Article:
Author: Rebecca Mersh, James Vassallo / Editor: Rob James, Lauren Fraser / Codes: SLO12, XC1 / Published: 06/01/2020

What is triage?

The word triage originates from the French word trier, meaning to sort.  In the medical context, this sorting is of patients, by priority, for initial treatment and subsequent transport to a facility where more definitive care is available. (1) Triage is a common feature of Emergency Departments (EDs) in their provision of day-to-day emergency care, where RCEM guidelines suggest that patients have a brief assessment within 15 minutes of arrival in order to be prioritised appropriately (2).

What is a mass casualty incident (MCI)?

A medical MCI is any situation in which medical resources, such as personnel and equipment, are overwhelmed by the number and severity of casualties (3). This may be a relatively small incident in a resource-limited environment, but is more commonly considered in the context of larger-scale disasters such as the 2017 fire at Grenfell Tower or the Manchester Arena bombing.

Why is triage so important in MCIs?

Where demand for medical assistance and resources is greater than that available, the priority must be to identify those who are most in need of medical attention.  Effective triage is therefore paramount in these situations aiming to allow ordered prioritisation in what is likely to be a chaotic situation.

Within the UK, triage at a major incident is performed in two stages. The initial primary triage assessment will take place at the scene of the incident and should take no more than 30 seconds per patient. The purpose of this primary process is to rapidly identify those patients who need a life-saving intervention. It is usually executed using an algorithm such as the Modified Triage Sieve – MPTT-24. This is designed to be rapid, reliable and reproducible irrespective of the provider performing it. It is followed by a secondary triage process, which typically takes place in a more permissive environment (e.g. casualty clearing station) and is performed by a more experienced clinician. A number of different secondary triage processes exist, including the MIMMS Triage Sort, Anatomical Triage and Clinician Gestalt (1).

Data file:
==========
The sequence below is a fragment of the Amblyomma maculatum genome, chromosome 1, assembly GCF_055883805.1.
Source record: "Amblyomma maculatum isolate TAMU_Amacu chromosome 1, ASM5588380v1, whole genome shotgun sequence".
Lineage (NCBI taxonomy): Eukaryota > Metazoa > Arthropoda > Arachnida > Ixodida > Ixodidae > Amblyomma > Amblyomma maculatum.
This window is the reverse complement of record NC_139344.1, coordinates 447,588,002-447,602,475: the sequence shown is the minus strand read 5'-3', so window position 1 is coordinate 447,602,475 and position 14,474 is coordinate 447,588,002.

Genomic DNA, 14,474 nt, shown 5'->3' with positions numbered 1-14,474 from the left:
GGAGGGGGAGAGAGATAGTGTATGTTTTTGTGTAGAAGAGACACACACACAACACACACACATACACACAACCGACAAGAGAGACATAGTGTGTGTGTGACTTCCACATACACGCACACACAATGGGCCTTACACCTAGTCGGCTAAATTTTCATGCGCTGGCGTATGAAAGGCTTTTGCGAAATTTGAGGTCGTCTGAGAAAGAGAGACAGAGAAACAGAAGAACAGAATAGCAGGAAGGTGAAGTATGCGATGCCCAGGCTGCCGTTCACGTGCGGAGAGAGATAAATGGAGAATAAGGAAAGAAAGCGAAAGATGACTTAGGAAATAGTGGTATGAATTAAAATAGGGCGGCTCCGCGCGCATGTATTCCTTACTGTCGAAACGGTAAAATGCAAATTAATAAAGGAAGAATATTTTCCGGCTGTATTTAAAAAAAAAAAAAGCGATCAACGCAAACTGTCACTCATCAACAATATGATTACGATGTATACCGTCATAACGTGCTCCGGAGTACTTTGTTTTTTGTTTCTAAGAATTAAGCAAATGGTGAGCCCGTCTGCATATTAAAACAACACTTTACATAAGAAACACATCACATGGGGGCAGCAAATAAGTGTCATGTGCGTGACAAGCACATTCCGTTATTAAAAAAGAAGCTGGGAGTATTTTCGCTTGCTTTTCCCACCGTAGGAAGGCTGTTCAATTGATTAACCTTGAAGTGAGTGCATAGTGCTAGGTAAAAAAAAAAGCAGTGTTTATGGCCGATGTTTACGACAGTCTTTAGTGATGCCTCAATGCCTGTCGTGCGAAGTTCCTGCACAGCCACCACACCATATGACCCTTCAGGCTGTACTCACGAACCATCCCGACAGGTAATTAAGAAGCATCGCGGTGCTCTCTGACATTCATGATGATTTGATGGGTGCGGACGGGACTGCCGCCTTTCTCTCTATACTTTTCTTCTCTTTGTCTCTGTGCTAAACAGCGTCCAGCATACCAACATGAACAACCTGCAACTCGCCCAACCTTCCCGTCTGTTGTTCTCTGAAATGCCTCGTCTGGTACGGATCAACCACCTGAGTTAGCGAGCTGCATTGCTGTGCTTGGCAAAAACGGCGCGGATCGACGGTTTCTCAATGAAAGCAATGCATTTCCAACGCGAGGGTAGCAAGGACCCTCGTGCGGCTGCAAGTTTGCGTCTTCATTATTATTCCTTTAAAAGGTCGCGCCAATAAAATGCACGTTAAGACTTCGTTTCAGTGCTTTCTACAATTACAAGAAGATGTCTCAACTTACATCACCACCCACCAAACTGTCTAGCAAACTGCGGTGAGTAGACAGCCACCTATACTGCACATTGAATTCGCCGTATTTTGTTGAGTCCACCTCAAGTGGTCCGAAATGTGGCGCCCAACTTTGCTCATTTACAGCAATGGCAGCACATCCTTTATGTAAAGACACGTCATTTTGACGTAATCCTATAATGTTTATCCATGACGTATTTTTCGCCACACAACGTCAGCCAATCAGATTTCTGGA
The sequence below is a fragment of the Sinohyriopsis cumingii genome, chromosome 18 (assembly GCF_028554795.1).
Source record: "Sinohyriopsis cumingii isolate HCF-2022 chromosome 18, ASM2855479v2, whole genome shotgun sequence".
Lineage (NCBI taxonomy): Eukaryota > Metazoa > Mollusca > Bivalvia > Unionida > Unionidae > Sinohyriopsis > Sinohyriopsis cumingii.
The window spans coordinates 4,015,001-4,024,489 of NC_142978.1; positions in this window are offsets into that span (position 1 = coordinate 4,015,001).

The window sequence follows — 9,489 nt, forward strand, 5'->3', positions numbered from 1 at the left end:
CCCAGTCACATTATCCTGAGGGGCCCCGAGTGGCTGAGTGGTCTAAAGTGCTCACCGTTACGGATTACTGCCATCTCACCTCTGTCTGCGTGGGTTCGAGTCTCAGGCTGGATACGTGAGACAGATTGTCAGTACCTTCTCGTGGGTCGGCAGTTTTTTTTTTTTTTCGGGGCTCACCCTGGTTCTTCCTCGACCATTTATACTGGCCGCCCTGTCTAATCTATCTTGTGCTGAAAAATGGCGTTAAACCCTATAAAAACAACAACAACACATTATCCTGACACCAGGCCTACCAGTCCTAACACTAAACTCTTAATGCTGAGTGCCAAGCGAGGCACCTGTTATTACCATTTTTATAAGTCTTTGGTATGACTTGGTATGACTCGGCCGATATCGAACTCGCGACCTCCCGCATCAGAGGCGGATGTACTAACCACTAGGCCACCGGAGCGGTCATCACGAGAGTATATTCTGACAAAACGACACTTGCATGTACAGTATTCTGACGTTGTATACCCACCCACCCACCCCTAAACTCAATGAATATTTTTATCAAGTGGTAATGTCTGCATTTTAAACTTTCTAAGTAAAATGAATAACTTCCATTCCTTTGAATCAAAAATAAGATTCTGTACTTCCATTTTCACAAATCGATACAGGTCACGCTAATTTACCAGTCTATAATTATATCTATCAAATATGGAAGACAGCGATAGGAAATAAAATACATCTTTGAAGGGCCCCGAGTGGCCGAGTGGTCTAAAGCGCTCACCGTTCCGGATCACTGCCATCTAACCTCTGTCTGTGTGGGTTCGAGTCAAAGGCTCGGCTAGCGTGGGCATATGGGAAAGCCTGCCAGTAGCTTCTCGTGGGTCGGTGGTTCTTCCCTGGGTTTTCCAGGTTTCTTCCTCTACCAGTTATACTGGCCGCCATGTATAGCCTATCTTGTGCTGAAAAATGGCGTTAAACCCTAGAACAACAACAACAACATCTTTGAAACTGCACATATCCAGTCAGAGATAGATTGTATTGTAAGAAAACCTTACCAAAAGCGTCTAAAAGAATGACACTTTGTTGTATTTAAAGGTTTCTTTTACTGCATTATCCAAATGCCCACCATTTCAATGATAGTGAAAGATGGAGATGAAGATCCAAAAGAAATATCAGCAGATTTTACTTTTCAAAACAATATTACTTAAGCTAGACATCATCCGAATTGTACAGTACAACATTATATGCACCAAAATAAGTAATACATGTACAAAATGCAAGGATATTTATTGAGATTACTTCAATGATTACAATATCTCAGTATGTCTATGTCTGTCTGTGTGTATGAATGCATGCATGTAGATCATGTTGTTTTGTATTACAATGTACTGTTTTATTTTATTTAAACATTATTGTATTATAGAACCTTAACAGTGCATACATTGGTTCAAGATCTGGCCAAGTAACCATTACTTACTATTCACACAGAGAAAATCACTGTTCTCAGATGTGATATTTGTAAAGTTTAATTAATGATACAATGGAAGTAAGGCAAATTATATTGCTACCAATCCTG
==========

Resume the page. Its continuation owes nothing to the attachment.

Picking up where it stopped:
During triage in a mass casualty incident, patients are grouped into the following categories of decreasing treatment priority:

  1. Immediate: Casualties who are in need of life-saving interventions and require immediate treatment .
  2. Urgent: These casualties are unwell but with a degree of stability. They are unable to walk but have comparatively normal physiology. Typically, they will require treatment/interventions within 2-4 hrs.
  3. Delayed: Sometimes referred to as the walking wounded these casualties are, by definition, able to ambulate to a treatment area and are deemed safe to have a treatment delay of 4 hours or more.
  4. Expectant: These casualties have such severe injuries that they are unlikely to survive with the resources available and their treatment would divert effort away from patients with a greater chance of survival; they are therefore given the lowest priority for management. Invoking the P4 category requires Gold authority (usually ministerial level) in a UK incident.

In the UK military, the prefix T is usually added to these categories; in civilian emergency services the prefix P is used.

Description T/P Colour
Immediate 1 Red
Urgent 2 Yellow
Delayed 3 Green
Expectant 4 Blue
Dead Dead Black or White

Fig 1: Triage priority categories

The ‘expectant’ category can be ethically and emotionally difficult. It is only used where resources are overwhelmed despite implementation of the normal mass casualty plan. If adequate resources become available these casualties will be treated as T1. It is important to remember the advice of the World Medical association that:

‘It is unethical for a physician to persist, at all costs, at maintaining the life of a patient beyond hope, thereby wasting to no avail scarce resources needed elsewhere’ (4).